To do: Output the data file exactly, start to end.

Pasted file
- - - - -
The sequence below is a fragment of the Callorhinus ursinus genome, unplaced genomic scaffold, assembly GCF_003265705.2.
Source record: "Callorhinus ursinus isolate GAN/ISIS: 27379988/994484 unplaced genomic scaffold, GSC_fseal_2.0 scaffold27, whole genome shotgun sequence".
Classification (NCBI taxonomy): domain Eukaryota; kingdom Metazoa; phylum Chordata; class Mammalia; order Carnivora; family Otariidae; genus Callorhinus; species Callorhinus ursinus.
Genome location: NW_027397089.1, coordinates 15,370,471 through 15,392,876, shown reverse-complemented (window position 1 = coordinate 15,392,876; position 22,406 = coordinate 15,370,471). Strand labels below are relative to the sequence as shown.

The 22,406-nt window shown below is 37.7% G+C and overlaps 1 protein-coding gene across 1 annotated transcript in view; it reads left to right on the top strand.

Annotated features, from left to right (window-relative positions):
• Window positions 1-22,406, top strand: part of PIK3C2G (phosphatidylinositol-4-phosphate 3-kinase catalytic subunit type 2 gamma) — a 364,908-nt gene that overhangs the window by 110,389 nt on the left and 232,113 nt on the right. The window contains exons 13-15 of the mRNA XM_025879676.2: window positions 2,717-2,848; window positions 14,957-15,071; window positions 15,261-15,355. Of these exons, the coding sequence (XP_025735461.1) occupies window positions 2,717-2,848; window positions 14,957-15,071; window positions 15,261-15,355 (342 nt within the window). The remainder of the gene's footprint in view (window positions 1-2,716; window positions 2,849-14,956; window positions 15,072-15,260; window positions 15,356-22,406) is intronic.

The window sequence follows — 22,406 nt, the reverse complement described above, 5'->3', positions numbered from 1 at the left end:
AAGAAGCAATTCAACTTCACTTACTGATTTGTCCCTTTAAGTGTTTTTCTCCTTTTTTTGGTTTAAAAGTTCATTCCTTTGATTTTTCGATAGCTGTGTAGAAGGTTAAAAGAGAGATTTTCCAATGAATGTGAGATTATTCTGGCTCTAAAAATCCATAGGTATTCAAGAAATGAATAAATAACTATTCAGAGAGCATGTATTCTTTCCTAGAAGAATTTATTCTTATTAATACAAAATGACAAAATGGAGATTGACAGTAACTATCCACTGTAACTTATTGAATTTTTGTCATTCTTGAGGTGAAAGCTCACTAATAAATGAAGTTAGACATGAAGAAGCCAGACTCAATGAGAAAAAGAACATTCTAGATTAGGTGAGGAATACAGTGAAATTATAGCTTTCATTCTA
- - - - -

The sequence below is a fragment of the Callorhinus ursinus genome, unplaced genomic scaffold, assembly GCF_003265705.2.
Source record: "Callorhinus ursinus isolate GAN/ISIS: 27379988/994484 unplaced genomic scaffold, GSC_fseal_2.0 scaffold27, whole genome shotgun sequence".
Classification (NCBI taxonomy): domain Eukaryota; kingdom Metazoa; phylum Chordata; class Mammalia; order Carnivora; family Otariidae; genus Callorhinus; species Callorhinus ursinus.
Genome location: NW_027397089.1, coordinates 15,370,471 through 15,392,876, shown reverse-complemented (window position 1 = coordinate 15,392,876; position 22,406 = coordinate 15,370,471). Strand labels below are relative to the sequence as shown.

The 22,406-nt window shown below is 37.7% G+C and overlaps 1 protein-coding gene across 1 annotated transcript in view; it reads left to right on the top strand.

Annotated features, from left to right (window-relative positions):
• Window positions 1-22,406, top strand: part of PIK3C2G (phosphatidylinositol-4-phosphate 3-kinase catalytic subunit type 2 gamma) — a 364,908-nt gene that overhangs the window by 110,389 nt on the left and 232,113 nt on the right. The window contains exons 13-15 of the mRNA XM_025879676.2: window positions 2,717-2,848; window positions 14,957-15,071; window positions 15,261-15,355. Of these exons, the coding sequence (XP_025735461.1) occupies window positions 2,717-2,848; window positions 14,957-15,071; window positions 15,261-15,355 (342 nt within the window). The remainder of the gene's footprint in view (window positions 1-2,716; window positions 2,849-14,956; window positions 15,072-15,260; window positions 15,356-22,406) is intronic.

The window sequence follows — 22,406 nt, the reverse complement described above, 5'->3', positions numbered from 1 at the left end:
AAGAAGCAATTCAACTTCACTTACTGATTTGTCCCTTTAAGTGTTTTTCTCCTTTTTTTGGTTTAAAAGTTCATTCCTTTGATTTTTCGATAGCTGTGTAGAAGGTTAAAAGAGAGATTTTCCAATGAATGTGAGATTATTCTGGCTCTAAAAATCCATAGGTATTCAAGAAATGAATAAATAACTATTCAGAGAGCATGTATTCTTTCCTAGAAGAATTTATTCTTATTAATACAAAATGACAAAATGGAGATTGACAGTAACTATCCACTGTAACTTATTGAATTTTTGTCATTCTTGAGGTGAAAGCTCACTAATAAATGAAGTTAGACATGAAGAAGCCAGACTCAATGAGAAAAAGAACATTCTAGATTAGGTGAGGAATACAGTGAAATTATAGCTTTCATTCTA